Take a leisurely stroll down the hallway of any high school between periods, and you will inevitably see wires trailing from students' ears to the MP3 players in their pockets. These devices, usually iPods, are ubiquitous, but they are putting teens at risk for hearing loss later in life.
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A study from Tel Aviv University's Sackler Medical Faculty indicated that a quarter of 289 participants aged 13-17 are at severe risk for hearing loss because of their personal listening devices. (Int J Audiol 2011 Nov 28. [Epub].)
“The study group was asked to answer questions about their habits on [personal listening devices], specifically their listening levels and duration,” said Chava Muchnik, PhD, a professor in Tel Aviv University's Department of Communication Disorders. The researchers measured listening levels on 74 teens in quiet and noisy environments, and those were used to calculate the risk to hearing according to damage risk criteria laid out by industrial health and safety regulations, she said.
“The study findings are worrisome. Eighty percent of teens use their [personal listening devices] regularly, with 21 percent listening from one to four hours daily, and eight percent listening more than four hours consecutively,” she said.
These alarming data are just examples of a widespread problem, especially in the United States where the devices' maximum level can go up to 129 decibels; European standards limit the output to 100 decibels.
“We should establish a music damage risk criteria, and adopt the European standards that limit the output,” Dr. Muchnik said. “We must also implement educational programs in the elementary schools to increase awareness of hearing health before the loud music listening becomes a habit.”
One such attempt to increase the dialogue with teens about the potential for hearing loss is being made by the Baptist Memorial Health Care Foundation, the nonprofit arm of Baptist Memorial Health Care, which operates 14 hospitals in West Tennessee and northern Mississippi.
The foundation's national Play It Down campaign, launched to change listening habits and reduce hearing loss in American teens, created a free app where users can “Auto-Old My Music,” which was designed to scare teens into turning down the music. It allows them to hear popular music the way their hearing-impaired parents would. (www.playitdown.org.)
“The app is more meant to be a tool to reach teens and to get discussion going among teens about hearing loss,” said Ericca Hardee, AuD, of Baptist Memorial Health Care. “Teens are not screened as frequently in school for hearing loss as younger students are, and they may already have signs of high-frequency hearing loss and not even know it. Based on our research, we felt it was important to get information about hearing loss out there and in a fun way so it didn't feel like teaching.”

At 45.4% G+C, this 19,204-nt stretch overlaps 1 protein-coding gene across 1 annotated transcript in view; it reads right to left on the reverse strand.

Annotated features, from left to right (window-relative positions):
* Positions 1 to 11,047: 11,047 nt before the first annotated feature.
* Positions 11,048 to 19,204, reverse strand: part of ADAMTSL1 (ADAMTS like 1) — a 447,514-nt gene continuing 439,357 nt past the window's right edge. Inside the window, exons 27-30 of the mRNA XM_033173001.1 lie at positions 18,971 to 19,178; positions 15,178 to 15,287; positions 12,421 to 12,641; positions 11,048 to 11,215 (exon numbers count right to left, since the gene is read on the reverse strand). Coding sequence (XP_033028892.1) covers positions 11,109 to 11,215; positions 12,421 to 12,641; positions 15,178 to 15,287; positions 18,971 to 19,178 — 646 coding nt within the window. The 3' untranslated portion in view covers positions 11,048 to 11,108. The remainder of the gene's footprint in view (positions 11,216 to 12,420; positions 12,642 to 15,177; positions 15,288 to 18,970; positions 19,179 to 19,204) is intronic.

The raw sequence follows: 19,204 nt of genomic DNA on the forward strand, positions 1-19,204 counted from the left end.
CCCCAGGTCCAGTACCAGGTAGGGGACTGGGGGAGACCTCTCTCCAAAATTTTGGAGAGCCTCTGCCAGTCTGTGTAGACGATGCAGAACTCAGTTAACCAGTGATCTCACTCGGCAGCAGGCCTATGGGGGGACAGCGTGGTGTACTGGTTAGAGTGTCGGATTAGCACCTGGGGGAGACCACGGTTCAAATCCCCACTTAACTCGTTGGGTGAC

The app makes teens realize that personal listening devices can negatively affect their hearing, even if their hearing currently seems fine. “I don't think teens think about hearing loss one bit,” Dr. Hardee said. “The signs of hearing loss are so subtle that they can be doing damage over the course of years and not realizing it. Teens and young adults think they are invincible so that's why we wanted to reach them at a young age.”
Dr. Hardee said Facebook and other social media sites also can make teens more aware of hearing loss risk. “I think that this is a great way to reach teens,” she said. “In addition to the Play It Down app, we are developing a tool kit that can be given to teachers and schools to distribute information about hearing loss to teens.”
While listening to an iPod daily can put teens at greater risk for future hearing loss, many teens may be more willing to take the risk than give up their precious tunes. But there is a way for teens to experience the best of both worlds.
AfterShokz (www.aftershokz.com) are not your typical headphones. Instead of going in the ears, they sit in front of the ear and utilize bone conduction technology to deliver sound through the listener's cheekbones to the inner ear. Because the headphones do not use the eardrums to transmit sound, they allow users to listen to music without risk of eardrum damage.
“If you are using these, you are not hurting your hearing,” said Dennis Taussig of AfterShokz. “Parents have little or no control over how loud their kids listen to music, but if young people can start listening to music with these headphones early, they may be able to prevent future issues.”
Because the headphones are not inserted into the ear, the listener is also able to experience the world around them. And as Dr. Muchnik made clear, listeners who use their devices in a noisy environment tend to increase the music levels to even higher levels to block out other sound. “Using the proposed bone conduction headphones when listening to [these devices] might bring about the need to use higher music levels, as the ear canals remain open to competing noise,” Dr. Muchnik said.
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